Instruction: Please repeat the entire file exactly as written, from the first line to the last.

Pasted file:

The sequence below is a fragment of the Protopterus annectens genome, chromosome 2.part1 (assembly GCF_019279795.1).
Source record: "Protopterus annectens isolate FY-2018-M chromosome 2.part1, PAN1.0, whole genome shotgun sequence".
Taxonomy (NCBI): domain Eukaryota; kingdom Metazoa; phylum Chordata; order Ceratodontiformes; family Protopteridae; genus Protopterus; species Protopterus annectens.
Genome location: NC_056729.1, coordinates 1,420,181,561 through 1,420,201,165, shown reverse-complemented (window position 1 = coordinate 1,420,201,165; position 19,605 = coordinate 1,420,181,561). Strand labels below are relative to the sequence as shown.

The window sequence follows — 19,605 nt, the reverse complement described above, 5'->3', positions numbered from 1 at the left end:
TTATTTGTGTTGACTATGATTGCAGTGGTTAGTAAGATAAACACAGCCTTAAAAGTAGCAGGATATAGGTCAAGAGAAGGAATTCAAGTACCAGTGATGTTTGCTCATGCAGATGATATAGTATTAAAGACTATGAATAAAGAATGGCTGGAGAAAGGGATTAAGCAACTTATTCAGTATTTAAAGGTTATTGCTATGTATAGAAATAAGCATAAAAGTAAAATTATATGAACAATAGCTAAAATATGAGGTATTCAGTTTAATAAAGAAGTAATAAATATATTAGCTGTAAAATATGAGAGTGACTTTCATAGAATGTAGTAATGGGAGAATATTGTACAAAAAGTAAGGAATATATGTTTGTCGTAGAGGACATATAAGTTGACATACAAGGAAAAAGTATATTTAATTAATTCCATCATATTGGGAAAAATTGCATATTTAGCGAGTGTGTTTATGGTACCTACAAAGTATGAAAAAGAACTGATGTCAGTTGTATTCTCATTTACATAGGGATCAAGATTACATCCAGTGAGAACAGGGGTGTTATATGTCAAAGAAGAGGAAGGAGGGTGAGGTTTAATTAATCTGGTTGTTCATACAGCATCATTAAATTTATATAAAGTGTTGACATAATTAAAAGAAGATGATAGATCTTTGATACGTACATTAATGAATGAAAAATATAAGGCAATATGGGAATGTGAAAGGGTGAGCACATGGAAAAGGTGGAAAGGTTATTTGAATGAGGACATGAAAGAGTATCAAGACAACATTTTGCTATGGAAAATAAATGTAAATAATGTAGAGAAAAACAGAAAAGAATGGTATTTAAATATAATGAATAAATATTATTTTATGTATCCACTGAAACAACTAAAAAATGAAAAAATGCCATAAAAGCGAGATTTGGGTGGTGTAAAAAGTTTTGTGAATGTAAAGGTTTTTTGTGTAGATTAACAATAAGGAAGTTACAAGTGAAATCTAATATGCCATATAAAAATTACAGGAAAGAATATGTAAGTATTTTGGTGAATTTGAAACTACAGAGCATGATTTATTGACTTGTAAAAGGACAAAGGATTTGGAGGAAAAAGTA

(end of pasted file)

The sequence below is a fragment of the Protopterus annectens genome, chromosome 2.part1 (assembly GCF_019279795.1).
Source record: "Protopterus annectens isolate FY-2018-M chromosome 2.part1, PAN1.0, whole genome shotgun sequence".
Taxonomy (NCBI): domain Eukaryota; kingdom Metazoa; phylum Chordata; order Ceratodontiformes; family Protopteridae; genus Protopterus; species Protopterus annectens.
Genome location: NC_056729.1, coordinates 1,420,181,561 through 1,420,201,165, shown reverse-complemented (window position 1 = coordinate 1,420,201,165; position 19,605 = coordinate 1,420,181,561). Strand labels below are relative to the sequence as shown.

The window sequence follows — 19,605 nt, the reverse complement described above, 5'->3', positions numbered from 1 at the left end:
TTATTTGTGTTGACTATGATTGCAGTGGTTAGTAAGATAAACACAGCCTTAAAAGTAGCAGGATATAGGTCAAGAGAAGGAATTCAAGTACCAGTGATGTTTGCTCATGCAGATGATATAGTATTAAAGACTATGAATAAAGAATGGCTGGAGAAAGGGATTAAGCAACTTATTCAGTATTTAAAGGTTATTGCTATGTATAGAAATAAGCATAAAAGTAAAATTATATGAACAATAGCTAAAATATGAGGTATTCAGTTTAATAAAGAAGTAATAAATATATTAGCTGTAAAATATGAGAGTGACTTTCATAGAATGTAGTAATGGGAGAATATTGTACAAAAAGTAAGGAATATATGTTTGTCGTAGAGGACATATAAGTTGACATACAAGGAAAAAGTATATTTAATTAATTCCATCATATTGGGAAAAATTGCATATTTAGCGAGTGTGTTTATGGTACCTACAAAGTATGAAAAAGAACTGATGTCAGTTGTATTCTCATTTACATAGGGATCAAGATTACATCCAGTGAGAACAGGGGTGTTATATGTCAAAGAAGAGGAAGGAGGGTGAGGTTTAATTAATCTGGTTGTTCATACAGCATCATTAAATTTATATAAAGTGTTGACATAATTAAAAGAAGATGATAGATCTTTGATACGTACATTAATGAATGAAAAATATAAGGCAATATGGGAATGTGAAAGGGTGAGCACATGGAAAAGGTGGAAAGGTTATTTGAATGAGGACATGAAAGAGTATCAAGACAACATTTTGCTATGGAAAATAAATGTAAATAATGTAGAGAAAAACAGAAAAGAATGGTATTTAAATATAATGAATAAATATTATTTTATGTATCCACTGAAACAACTAAAAAATGAAAAAATGCCATAAAAGCGAGATTTGGGTGGTGTAAAAAGTTTTGTGAATGTAAAGGTTTTTTGTGTAGATTAACAATAAGGAAGTTACAAGTGAAATCTAATATGCCATATAAAAATTACAGGAAAGAATATGTAAGTATTTTGGTGAATTTGAAACTACAGAGCATGATTTATTGACTTGTAAAAGGACAAAGGATTTGGAGGAAAAAGTA